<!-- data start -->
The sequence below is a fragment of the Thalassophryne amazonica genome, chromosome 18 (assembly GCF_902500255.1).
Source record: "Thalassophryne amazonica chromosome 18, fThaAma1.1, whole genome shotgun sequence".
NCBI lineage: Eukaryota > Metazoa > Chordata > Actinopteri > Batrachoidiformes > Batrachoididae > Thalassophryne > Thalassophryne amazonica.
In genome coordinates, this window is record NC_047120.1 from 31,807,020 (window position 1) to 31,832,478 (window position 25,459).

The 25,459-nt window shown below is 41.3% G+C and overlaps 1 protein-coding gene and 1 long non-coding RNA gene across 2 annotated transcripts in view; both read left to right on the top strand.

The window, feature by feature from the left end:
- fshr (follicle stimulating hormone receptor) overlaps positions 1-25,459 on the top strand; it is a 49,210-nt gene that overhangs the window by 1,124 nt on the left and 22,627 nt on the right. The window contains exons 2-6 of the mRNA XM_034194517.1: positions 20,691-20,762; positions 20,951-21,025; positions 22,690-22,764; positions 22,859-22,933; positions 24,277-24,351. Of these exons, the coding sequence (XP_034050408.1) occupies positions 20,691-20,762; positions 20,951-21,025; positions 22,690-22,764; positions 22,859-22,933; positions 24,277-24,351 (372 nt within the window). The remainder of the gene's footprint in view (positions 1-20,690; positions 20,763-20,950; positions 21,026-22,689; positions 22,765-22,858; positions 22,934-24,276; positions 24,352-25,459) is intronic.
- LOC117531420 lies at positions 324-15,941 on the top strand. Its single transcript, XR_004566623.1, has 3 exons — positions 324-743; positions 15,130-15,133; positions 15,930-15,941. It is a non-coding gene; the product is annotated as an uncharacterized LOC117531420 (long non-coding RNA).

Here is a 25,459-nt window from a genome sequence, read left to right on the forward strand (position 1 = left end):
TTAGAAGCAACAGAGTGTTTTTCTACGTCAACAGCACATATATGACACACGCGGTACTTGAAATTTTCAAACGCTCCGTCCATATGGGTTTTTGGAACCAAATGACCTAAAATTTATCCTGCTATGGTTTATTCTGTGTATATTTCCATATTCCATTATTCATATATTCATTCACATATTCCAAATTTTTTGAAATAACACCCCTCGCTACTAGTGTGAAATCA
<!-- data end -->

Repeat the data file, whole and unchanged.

The sequence below is a fragment of the Thalassophryne amazonica genome, chromosome 18 (assembly GCF_902500255.1).
Source record: "Thalassophryne amazonica chromosome 18, fThaAma1.1, whole genome shotgun sequence".
NCBI lineage: Eukaryota > Metazoa > Chordata > Actinopteri > Batrachoidiformes > Batrachoididae > Thalassophryne > Thalassophryne amazonica.
In genome coordinates, this window is record NC_047120.1 from 31,807,020 (window position 1) to 31,832,478 (window position 25,459).

The 25,459-nt window shown below is 41.3% G+C and overlaps 1 protein-coding gene and 1 long non-coding RNA gene across 2 annotated transcripts in view; both read left to right on the top strand.

The window, feature by feature from the left end:
- fshr (follicle stimulating hormone receptor) overlaps positions 1-25,459 on the top strand; it is a 49,210-nt gene that overhangs the window by 1,124 nt on the left and 22,627 nt on the right. The window contains exons 2-6 of the mRNA XM_034194517.1: positions 20,691-20,762; positions 20,951-21,025; positions 22,690-22,764; positions 22,859-22,933; positions 24,277-24,351. Of these exons, the coding sequence (XP_034050408.1) occupies positions 20,691-20,762; positions 20,951-21,025; positions 22,690-22,764; positions 22,859-22,933; positions 24,277-24,351 (372 nt within the window). The remainder of the gene's footprint in view (positions 1-20,690; positions 20,763-20,950; positions 21,026-22,689; positions 22,765-22,858; positions 22,934-24,276; positions 24,352-25,459) is intronic.
- LOC117531420 lies at positions 324-15,941 on the top strand. Its single transcript, XR_004566623.1, has 3 exons — positions 324-743; positions 15,130-15,133; positions 15,930-15,941. It is a non-coding gene; the product is annotated as an uncharacterized LOC117531420 (long non-coding RNA).

Here is a 25,459-nt window from a genome sequence, read left to right on the forward strand (position 1 = left end):
TTAGAAGCAACAGAGTGTTTTTCTACGTCAACAGCACATATATGACACACGCGGTACTTGAAATTTTCAAACGCTCCGTCCATATGGGTTTTTGGAACCAAATGACCTAAAATTTATCCTGCTATGGTTTATTCTGTGTATATTTCCATATTCCATTATTCATATATTCATTCACATATTCCAAATTTTTTGAAATAACACCCCTCGCTACTAGTGTGAAATCA